Modern medicine, despite the bold claims made earlier this century, did not eradicate sickness and disease in the 20th century. Underdeveloped countries enter the 21th century facing a frightening array of killer diseases of epidemic proportions—aids, malaria, hepatitis B, malnutrition, starvation.
In developed countries, perhaps the most damning statistic against the “success” of medicine is the amount of money spent on health care in the United States—more than $1 trillion per year. Cancer, heart and liver disease, cardiovascular disease, diabetes, low blood sugar, obesity, chemical dependency, depression, attention deficit disorder—these are the unhealthy fruits of prosperity and high technology. And almost all of them are unique to modern life in the 20th century. Who could have imagined 200 years ago that one in seven Americans would suffer from some sort of mental or emotional “disease”?
Advances in War
This century’s most visible paradox might be the scale devastation man has brought upon himself by genocide and war.
Technology’s advance has had a strong hand in man’s brutality, and not just because of modern weapons. To supply the 19th century explosion in industry, developed nations needed raw materials. For many of them, especially in Europe, that meant going outside their borders. (In 1870, only 10 percent of Africa had been colonized by Western nations. By 1900, that figure had jumped to 80 percent.) Leading up to the 20th century, Western nations were scrambling to exploit resources in underdeveloped nations—not just in Africa—also in southeast Asia and the South Pacific.
Accompanying that mad scramble for resources were territorial disputes—which, inevitably, led to war. And when it did, as man soon found out, the same knowledge explosion that spawned the Industrial Revolution also changed the nature of warfare. At first, many politicians thought advanced new weapons would shorten conflicts and lessen destruction. They were wrong.
At the dawn of the 20th century, Western nations started arming themselves to the teeth and forming strategic alliances. The formation of alliances, established to prevent war, actually precipitated it—and on a much larger scale than anyone could have imagined. When a Serb nationalist assassinated the heir to the Austrian throne in June 1914, it sparked the first-ever world war.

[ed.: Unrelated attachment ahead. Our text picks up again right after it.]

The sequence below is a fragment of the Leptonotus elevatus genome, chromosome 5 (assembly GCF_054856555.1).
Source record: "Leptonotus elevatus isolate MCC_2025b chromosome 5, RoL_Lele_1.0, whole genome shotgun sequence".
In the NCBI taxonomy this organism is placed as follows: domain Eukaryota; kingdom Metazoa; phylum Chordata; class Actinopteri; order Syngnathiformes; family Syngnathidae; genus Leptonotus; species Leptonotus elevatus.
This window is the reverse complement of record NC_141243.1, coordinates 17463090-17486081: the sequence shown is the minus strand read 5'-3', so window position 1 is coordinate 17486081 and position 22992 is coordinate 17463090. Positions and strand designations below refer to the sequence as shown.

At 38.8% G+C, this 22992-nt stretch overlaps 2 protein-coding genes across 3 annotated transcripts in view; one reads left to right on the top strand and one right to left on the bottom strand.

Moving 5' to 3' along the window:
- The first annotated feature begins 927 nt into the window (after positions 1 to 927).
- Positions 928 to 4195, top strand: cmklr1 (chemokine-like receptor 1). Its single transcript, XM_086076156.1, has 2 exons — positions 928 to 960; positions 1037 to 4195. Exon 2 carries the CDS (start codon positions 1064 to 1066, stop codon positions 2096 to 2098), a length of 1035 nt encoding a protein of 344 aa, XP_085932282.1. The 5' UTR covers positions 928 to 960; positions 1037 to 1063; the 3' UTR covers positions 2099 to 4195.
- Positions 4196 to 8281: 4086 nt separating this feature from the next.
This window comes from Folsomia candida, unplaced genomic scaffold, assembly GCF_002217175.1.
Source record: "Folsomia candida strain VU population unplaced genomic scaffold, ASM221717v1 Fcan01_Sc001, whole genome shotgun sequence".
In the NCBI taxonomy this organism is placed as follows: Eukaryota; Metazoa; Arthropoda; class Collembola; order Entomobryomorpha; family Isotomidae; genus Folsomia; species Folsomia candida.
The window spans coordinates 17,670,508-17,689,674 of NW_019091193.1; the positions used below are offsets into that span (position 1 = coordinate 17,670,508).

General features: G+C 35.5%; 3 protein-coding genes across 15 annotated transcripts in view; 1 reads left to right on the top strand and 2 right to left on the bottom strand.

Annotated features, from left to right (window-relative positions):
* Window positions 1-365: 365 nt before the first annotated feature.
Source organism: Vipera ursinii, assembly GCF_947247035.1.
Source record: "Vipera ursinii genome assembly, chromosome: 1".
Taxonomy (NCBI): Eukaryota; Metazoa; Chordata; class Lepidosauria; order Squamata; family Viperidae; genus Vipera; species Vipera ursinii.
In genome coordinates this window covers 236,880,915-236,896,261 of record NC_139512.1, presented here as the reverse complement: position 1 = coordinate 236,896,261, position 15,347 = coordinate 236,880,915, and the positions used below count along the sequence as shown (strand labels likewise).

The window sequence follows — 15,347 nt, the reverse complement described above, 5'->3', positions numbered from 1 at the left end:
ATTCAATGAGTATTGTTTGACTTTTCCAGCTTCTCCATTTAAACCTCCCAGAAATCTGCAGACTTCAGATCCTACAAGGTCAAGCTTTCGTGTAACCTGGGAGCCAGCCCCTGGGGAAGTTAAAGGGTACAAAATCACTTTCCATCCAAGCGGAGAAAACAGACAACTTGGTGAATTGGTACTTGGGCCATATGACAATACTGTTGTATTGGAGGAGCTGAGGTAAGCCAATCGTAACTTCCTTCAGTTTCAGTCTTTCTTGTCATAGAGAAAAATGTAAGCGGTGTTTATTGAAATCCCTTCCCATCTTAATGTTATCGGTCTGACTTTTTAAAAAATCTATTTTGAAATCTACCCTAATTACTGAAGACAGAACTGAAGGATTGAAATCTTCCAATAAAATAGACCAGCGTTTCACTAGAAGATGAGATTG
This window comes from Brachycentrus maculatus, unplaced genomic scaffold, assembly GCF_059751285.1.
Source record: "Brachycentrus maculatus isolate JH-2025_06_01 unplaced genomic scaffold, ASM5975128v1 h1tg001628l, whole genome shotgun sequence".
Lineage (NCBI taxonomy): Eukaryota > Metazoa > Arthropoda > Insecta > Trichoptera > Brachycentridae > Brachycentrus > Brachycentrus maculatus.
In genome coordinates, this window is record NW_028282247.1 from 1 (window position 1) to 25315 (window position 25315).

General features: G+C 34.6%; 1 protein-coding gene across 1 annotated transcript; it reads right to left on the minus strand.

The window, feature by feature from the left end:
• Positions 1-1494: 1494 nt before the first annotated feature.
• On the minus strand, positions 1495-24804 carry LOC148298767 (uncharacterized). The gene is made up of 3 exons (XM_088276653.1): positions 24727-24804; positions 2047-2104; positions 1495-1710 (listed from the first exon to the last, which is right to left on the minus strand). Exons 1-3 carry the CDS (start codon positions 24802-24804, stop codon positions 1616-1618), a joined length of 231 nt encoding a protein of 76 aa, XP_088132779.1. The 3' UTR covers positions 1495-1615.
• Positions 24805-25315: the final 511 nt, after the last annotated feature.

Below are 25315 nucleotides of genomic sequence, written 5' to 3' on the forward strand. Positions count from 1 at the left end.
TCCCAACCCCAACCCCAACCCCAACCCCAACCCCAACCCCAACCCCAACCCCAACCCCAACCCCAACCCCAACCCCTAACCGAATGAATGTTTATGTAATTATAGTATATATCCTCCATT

Airplanes, submarines, tanks and machine guns were all introduced in the Great War, though all were in the beginning stages of their development. Most of the 10 million deaths were caused by “old fashioned” artillery fire in trench warfare. Still, technology, even in the second decade of the century, had left its mark. As Roy Willis wrote in Western Civilization, “Governments had failed to grasp the nature of modern warfare.”
When next world war hit two decades later, the above-mentioned weapons were much more developed. With the addition of newly developed rockets and missiles, World War II was man’s deadliest ever—50 to 60 million were killed. It ended with the use of the atomic bombs. The one America dropped on Hiroshima vaporized 70,000 Japanese—on Nagasaki, another 36,000. The world had entered the atomic age, creating the threat of infinitely greater catastrophes in the future. In modern warfare, military personnel were no longer the only people at risk. Now everyone was at risk. Nearly two-thirds of those killed in World War II were civilians.
It is worth noting that during first half of this century, physics was the dominant science and travel was the dominant technology. Hence atomic warfare by means of modern travel. During the last half of this century, biology was the dominant science and computers the dominant technology. Not surprisingly, biological weapons and computer warfare have now been added to this century’s earlier innovations.
“The 20th century saw the creation of great weapons based on the principles of nuclear physics,” Richard Preston wrote in Time, “the 21st century will see great weapons based on the knowledge of dna and the genetic code” (Nov. 8, 1999).